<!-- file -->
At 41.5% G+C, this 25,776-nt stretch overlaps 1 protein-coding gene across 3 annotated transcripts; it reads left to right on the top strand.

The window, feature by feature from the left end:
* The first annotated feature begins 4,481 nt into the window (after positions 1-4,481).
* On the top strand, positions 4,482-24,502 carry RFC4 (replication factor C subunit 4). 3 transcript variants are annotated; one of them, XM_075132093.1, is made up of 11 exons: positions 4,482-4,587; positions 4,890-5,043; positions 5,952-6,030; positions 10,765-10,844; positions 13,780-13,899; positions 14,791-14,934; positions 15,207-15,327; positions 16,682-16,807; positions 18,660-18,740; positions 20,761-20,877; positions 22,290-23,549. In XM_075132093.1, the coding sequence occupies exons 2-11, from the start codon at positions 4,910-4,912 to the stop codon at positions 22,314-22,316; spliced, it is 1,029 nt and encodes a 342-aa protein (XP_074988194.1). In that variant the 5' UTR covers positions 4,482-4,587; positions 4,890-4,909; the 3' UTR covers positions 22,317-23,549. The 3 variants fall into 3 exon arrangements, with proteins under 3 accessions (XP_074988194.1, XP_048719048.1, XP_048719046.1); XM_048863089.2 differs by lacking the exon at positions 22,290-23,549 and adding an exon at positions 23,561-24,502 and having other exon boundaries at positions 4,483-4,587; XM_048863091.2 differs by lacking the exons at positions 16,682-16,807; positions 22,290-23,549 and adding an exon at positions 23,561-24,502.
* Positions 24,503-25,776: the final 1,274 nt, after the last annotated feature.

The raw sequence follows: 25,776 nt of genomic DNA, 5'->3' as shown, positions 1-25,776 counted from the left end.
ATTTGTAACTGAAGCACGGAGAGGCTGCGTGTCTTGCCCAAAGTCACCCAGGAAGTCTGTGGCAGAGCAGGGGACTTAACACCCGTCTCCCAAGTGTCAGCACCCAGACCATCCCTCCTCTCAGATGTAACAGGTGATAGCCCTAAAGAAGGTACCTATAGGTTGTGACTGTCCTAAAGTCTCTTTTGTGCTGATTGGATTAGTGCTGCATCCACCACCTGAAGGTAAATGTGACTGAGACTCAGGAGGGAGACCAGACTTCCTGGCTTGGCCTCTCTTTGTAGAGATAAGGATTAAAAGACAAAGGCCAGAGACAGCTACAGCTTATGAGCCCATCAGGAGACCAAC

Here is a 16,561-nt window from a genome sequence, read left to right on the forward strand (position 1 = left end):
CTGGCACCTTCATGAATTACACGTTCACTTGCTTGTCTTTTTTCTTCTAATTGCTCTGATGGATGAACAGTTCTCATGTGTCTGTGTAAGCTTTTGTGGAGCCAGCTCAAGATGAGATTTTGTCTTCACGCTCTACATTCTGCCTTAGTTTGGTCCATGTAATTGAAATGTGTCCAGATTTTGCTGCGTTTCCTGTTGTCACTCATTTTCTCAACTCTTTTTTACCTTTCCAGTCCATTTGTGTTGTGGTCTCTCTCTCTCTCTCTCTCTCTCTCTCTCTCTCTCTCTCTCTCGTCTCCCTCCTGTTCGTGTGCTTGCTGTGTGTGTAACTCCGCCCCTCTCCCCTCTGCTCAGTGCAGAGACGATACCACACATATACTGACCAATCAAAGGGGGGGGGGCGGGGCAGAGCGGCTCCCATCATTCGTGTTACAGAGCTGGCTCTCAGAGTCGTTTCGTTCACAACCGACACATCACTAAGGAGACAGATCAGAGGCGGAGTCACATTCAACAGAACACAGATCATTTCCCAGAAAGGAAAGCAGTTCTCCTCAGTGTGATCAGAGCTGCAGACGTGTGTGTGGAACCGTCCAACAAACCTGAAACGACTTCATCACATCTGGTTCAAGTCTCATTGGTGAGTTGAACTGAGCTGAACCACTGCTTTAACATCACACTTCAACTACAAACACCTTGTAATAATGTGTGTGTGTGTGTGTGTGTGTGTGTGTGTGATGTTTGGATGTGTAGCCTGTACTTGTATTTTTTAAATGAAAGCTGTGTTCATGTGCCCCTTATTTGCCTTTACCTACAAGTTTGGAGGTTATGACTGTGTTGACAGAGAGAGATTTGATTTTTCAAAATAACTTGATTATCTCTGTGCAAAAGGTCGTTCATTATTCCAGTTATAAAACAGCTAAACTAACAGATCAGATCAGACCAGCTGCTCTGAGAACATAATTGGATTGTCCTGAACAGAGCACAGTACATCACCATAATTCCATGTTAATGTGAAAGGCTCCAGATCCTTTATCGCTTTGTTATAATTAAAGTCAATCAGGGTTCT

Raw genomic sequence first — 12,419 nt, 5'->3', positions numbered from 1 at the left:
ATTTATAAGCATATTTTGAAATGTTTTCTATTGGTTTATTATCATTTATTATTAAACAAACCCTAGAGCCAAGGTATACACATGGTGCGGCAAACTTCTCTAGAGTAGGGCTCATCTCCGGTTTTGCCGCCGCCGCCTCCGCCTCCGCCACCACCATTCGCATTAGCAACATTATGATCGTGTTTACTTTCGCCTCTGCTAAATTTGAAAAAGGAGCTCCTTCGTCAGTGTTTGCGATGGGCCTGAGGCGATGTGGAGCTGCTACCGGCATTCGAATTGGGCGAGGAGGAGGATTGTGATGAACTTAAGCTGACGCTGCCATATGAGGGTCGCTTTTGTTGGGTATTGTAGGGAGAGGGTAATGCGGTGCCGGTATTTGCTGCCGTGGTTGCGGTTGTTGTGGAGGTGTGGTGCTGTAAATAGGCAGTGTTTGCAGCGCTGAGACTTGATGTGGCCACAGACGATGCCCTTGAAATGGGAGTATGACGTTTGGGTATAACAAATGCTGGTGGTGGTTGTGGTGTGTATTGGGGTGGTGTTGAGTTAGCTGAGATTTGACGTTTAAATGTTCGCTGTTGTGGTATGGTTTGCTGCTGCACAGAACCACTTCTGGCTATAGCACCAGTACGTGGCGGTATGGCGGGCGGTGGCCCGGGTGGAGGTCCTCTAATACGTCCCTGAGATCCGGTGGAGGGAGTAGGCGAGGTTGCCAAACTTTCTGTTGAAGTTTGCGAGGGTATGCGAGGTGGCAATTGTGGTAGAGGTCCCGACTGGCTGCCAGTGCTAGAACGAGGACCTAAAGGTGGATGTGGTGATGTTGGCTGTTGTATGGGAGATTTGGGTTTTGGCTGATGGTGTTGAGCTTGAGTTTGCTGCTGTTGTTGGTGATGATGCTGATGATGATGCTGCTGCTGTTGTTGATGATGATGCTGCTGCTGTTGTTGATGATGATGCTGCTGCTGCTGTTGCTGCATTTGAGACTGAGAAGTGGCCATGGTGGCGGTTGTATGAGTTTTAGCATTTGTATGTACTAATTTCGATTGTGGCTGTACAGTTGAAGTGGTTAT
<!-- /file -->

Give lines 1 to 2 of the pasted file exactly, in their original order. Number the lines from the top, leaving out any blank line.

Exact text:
At 41.5% G+C, this 25,776-nt stretch overlaps 1 protein-coding gene across 3 annotated transcripts; it reads left to right on the top strand.

The window, feature by feature from the left end: